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Dow Falls Over 200 Points at Open Bell

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By Ravelle Mohammed, Christian Post Reporter
August 8, 2011|11:14 am

The Dow fell over 200 points at Wall Street’s open Monday morning, following Standard & Poor’s recently announced downgrade of U.S. debt.

At about 10:30 a.m. the Dow Jones Industrial Average sank more than 300 points, down about 3 percent. S&P dropped 42 points or 3.5 percent and Nasdaq fell over 100 points, just under 4 percent.

Investors are monitoring the Dow, hoping that the high sell-off from last week will not continue. U.S. stocks plummeted 512 points on Thursday, August 4, a decrease that has not been seen since the 2008 financial crisis.

"It's not a rush to the exits. The market is trying to find a level where it has support but it will continue to be volatile throughout the day," Ken Policari of ICAP Equities told ABC News.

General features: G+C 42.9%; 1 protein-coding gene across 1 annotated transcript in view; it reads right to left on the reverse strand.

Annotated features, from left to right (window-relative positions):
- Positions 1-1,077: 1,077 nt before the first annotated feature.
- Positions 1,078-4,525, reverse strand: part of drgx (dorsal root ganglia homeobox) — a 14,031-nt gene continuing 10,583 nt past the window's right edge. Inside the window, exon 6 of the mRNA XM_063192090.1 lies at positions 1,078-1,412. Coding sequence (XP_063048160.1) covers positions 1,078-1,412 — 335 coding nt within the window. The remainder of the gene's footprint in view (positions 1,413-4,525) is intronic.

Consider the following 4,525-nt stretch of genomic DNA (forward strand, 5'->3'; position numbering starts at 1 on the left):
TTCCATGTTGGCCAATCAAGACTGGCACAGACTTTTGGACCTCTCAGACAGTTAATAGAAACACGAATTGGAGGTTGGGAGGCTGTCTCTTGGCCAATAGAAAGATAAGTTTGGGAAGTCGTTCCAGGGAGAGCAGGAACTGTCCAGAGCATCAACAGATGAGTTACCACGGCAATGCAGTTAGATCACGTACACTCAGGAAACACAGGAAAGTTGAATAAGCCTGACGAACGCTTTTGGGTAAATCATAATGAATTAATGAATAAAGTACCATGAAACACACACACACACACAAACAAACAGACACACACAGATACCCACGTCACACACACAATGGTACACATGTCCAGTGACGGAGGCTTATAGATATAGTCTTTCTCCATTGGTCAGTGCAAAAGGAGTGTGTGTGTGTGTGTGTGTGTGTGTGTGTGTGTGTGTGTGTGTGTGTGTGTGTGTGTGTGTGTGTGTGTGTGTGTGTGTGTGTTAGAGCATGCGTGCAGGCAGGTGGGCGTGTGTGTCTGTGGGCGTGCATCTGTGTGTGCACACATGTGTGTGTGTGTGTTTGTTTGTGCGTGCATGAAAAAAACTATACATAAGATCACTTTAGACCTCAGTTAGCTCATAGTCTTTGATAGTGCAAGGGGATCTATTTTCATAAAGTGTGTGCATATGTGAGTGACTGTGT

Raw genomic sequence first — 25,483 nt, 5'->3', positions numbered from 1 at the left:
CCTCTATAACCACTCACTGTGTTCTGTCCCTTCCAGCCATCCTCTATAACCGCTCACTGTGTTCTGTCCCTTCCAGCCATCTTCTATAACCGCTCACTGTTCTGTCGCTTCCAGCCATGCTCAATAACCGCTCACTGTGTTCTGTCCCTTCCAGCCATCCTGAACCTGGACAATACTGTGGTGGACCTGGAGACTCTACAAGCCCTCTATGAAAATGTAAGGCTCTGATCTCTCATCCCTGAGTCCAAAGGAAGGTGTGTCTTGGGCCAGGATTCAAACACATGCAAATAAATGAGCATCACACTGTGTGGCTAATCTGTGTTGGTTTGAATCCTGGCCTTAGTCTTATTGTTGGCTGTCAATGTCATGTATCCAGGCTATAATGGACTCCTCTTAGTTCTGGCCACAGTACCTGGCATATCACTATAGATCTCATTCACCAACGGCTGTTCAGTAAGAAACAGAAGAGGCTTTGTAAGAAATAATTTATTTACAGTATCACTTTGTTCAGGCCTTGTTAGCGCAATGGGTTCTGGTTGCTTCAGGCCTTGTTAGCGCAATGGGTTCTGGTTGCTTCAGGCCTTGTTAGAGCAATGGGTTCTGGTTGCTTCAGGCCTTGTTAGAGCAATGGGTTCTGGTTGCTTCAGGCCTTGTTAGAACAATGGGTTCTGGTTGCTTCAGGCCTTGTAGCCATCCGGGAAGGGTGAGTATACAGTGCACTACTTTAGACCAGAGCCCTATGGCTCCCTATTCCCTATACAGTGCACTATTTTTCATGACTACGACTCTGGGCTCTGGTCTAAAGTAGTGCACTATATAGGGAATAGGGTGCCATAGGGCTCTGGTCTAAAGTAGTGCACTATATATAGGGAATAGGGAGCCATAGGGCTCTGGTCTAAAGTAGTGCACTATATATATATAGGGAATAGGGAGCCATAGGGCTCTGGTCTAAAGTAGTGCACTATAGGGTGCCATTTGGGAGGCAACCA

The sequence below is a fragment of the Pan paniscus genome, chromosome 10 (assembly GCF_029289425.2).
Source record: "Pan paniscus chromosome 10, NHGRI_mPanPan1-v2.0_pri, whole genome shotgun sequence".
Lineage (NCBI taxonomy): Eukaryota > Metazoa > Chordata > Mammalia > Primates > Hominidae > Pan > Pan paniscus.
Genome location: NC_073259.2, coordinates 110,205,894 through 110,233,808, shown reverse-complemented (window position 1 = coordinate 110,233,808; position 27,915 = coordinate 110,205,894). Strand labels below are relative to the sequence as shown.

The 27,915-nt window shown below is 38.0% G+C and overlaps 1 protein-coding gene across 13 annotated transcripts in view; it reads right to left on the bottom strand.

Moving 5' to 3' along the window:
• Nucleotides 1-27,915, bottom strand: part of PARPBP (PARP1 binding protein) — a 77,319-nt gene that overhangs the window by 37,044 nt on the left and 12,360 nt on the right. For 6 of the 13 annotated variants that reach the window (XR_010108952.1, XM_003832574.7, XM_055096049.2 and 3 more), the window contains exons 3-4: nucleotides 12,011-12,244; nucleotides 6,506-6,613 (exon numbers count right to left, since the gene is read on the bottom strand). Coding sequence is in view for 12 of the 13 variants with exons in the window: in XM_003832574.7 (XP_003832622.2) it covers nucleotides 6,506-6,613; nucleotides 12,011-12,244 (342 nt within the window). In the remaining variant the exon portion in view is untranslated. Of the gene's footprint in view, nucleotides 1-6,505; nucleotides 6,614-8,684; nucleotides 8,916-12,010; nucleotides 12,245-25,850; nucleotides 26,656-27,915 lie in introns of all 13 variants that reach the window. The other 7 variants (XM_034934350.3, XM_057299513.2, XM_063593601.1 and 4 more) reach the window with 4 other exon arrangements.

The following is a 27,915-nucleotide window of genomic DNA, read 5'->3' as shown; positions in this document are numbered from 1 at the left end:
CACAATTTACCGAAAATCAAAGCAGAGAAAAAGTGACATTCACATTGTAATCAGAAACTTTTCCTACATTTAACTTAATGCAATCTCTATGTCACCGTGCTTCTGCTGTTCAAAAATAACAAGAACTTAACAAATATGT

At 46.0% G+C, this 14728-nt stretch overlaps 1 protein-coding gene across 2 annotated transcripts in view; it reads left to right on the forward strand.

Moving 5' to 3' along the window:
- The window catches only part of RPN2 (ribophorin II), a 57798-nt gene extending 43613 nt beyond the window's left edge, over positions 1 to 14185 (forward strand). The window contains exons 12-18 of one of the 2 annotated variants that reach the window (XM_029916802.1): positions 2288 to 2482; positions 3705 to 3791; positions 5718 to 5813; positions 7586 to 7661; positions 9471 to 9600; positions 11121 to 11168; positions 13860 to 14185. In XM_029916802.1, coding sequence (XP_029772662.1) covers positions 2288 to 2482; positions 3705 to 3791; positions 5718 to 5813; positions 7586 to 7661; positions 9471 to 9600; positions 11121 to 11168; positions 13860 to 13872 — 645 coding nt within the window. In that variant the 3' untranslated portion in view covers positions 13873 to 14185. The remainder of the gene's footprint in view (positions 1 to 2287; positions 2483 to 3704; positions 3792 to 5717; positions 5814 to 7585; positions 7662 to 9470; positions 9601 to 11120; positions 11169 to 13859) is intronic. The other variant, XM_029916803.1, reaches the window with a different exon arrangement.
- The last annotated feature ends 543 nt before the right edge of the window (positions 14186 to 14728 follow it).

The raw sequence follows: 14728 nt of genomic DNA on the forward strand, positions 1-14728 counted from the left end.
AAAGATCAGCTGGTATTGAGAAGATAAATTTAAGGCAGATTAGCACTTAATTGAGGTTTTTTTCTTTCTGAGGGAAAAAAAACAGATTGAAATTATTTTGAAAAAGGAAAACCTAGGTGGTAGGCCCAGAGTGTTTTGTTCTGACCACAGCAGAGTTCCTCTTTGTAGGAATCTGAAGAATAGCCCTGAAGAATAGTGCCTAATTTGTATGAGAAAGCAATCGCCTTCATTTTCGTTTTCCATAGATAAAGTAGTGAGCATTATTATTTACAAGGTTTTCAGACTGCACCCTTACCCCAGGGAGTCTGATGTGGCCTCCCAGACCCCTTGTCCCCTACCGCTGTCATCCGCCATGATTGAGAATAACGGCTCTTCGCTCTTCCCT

Asian stocks experienced a significant drop Monday, increasing fears of a slowdown in economic growth.

Major Asian markets such as Hong Kong’s Hang Seng fell 3.5 percent and South Korea’s Kospi dropped 3.3 percent. Also, Japan’s Nikkei 225 stock average slipped 2.2 percent.

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Markets in London, Paris, and Frankfurt were also trading lower on Monday. Stocks dropped between 1 percent to about 2.5 percent. European Central Bank is attempting to offset the continent’s debt crisis by buying Spanish and Italian bonds.

Finance ministers and central bank governors said they planned to “take all necessary measures to support financial stability and growth.”

Some analysts say this would transfer significant risk to the balance sheet and others believe it would barely put a dent in Europe’s debt crisis.

Investors are waiting to see exactly how the S&P downgrade will affect the Dow. The U.S. credit rating was lowered from AAA to AA+, the first in American history.

The White House called Standard & Poor’s decision “amateurish” and “breathtaking,” ABC News reports.

U.S. treasury officials found a $2 trillion dollar error in S&P’s findings, however the ratings firm still went ahead with their decision.

David Beers, global head of sovereign ratings at Standard & Poor’s, told ABC News he absolutely did not have any second thoughts about the decision to downgrade the U.S. debt rating.

 

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